Liver Cancer from Hepatitis C?

January 29th, 2011 by admin

If you have Hepatitis C (HCV) is it possible that you will also develop liver cancer?  Yes, in a study done in Japan it was noted that about 75% of patients with liver cancer also have Hepatitis C.  Most of the patients with the HCV virus who also have liver cancer have scarring of the liver from cirrhosis.  Once cirrhosis is developed it takes on average about 8-10 years for liver cancer to develop.


The liver cancer risk factors for Hepatitis C patients include developing cirrhosis, being an older aged male, alcohol use, being dually infected with the Hepatitis B virus, and having an elevated  baseline level of a blood tumor marker, alpha-fetoprotein.


Find out if you have Hepatitis C – go get tested now.  You can order a home medical test kit that can be done in the privacy of your home, then mail the results to a lab.  Full instructions are given in the kit.  Proper follow up with your doctor is recommended if the test is positive.

Technorati Tags: go get tested now, hepatitis B, Hepatitis C, liver cancer

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Liver Cancer

January 14th, 2011 by admin

Liver Cancer Video for Health

Duration : 0:2:15

Read the rest of this entry »

Technorati Tags: cancer, go get tested now, hepatitis B, Hepatitis C, liver cancer

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What’s the Difference Between Hepatitis C and Hepatitis B?

December 23rd, 2010 by admin

What is the difference between Hepatitis C and Hepatitus B?  And also can it be possible to have a false positive on a Hepatitis B test? My friend tested negative 4 months ago for it, but now she got a test again and it came back positive this time, but nothing has changed in her life. Same sex partner, no cheating, no drug use or anything. So she went back today to get another re-test, thinking that the positive test was a mistake. We won’t find out the answers for a few days though.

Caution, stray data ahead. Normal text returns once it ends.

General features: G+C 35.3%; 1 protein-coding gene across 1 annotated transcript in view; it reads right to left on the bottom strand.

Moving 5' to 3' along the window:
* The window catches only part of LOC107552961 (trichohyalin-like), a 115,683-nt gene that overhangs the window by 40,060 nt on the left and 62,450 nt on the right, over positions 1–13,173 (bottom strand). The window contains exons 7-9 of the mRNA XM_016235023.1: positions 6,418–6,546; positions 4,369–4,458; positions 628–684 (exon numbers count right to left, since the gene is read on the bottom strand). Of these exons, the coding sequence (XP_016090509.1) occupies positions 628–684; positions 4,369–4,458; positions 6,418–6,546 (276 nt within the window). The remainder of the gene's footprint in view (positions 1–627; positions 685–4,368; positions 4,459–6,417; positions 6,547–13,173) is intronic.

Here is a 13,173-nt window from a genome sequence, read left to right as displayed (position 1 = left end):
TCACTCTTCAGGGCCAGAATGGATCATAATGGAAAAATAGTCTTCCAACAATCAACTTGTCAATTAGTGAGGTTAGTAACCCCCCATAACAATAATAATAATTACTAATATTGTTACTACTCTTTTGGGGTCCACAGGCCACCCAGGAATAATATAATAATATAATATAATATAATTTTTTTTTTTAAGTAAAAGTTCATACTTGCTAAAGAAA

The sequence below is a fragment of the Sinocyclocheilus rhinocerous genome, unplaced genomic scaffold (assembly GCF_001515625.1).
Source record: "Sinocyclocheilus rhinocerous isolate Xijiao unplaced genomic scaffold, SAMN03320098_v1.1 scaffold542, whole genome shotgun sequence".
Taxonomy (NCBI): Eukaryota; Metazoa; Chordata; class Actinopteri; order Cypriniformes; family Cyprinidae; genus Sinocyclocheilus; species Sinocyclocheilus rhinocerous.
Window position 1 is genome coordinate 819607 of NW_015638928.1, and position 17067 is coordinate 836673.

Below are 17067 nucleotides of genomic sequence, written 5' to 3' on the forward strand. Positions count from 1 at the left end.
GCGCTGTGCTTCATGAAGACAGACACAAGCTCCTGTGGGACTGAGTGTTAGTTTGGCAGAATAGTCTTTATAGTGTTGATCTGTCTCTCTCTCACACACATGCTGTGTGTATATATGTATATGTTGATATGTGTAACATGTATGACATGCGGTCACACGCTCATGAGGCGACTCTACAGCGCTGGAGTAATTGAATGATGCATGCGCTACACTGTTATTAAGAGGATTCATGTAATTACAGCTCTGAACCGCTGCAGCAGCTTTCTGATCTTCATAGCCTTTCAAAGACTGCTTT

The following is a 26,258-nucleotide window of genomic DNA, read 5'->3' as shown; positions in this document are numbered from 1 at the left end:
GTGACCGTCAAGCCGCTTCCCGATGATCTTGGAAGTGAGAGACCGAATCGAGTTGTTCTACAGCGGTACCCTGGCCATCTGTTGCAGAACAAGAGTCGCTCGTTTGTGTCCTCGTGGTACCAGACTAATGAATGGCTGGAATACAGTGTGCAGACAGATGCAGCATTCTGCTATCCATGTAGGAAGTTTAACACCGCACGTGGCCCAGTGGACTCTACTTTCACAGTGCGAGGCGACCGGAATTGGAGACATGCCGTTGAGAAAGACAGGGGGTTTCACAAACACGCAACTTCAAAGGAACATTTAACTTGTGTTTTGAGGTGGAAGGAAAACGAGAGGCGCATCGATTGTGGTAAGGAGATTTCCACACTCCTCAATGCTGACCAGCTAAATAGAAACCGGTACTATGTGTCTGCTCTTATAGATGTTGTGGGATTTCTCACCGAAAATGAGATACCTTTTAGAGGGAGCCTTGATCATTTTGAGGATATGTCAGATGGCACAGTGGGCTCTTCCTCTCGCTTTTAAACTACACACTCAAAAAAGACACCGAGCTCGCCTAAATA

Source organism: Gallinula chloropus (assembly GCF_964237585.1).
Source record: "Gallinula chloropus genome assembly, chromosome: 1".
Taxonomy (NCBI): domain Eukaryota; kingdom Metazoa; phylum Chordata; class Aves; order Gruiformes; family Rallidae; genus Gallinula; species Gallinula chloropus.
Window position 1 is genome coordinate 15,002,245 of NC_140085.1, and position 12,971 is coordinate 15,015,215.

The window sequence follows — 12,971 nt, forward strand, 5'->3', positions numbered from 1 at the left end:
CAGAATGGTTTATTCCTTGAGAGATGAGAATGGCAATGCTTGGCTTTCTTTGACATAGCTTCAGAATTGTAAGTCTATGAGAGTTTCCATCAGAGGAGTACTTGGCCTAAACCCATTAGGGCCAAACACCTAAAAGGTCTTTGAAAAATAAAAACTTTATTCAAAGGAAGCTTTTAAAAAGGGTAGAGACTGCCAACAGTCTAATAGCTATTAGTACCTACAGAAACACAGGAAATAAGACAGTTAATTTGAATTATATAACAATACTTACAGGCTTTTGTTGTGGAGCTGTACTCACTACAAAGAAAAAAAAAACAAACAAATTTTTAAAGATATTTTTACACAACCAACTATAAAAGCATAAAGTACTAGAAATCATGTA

But basically the reason why she gets tested so often for this type of stuff is because she is trying to get pregnant with invitro, and they must test for all of these diseases before they will inseminate you with the fertilized egg. Anyway, if she does really have Hepatitis B, why isn’t she sick? And will she eventually get sick? And also, how long does it take to show up on a blood test before you do test positive for Hepatitis B, I mean can she have caught it a year ago, but it just now showed up?

Technorati Tags: go get tested now, Hepatitis C, Hepatitus C, home medical test

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Do You Have Hepatitis C ? Find Out Now !

October 3rd, 2009 by admin

What is Hepatitis C?

Hepatitis C is a bloodborne infection, and may result from exposure to blood or body fluids that contain the hepatitis C Virus  (HCV). The hepatitis C Virus can and does damage the liver.

HCV is a liver disease caused by the hepatitis C virus. People infected with the hepatitis C virus may carry it for the rest of their lives. Hepatitis C infection may not show any symptoms until the liver is severely damaged by the virus. The virus can cause cirrhosis and scarring of the liver tissue, liver cancer can develop in later stages and liver failure may result over a long period of time (20 to 30 years).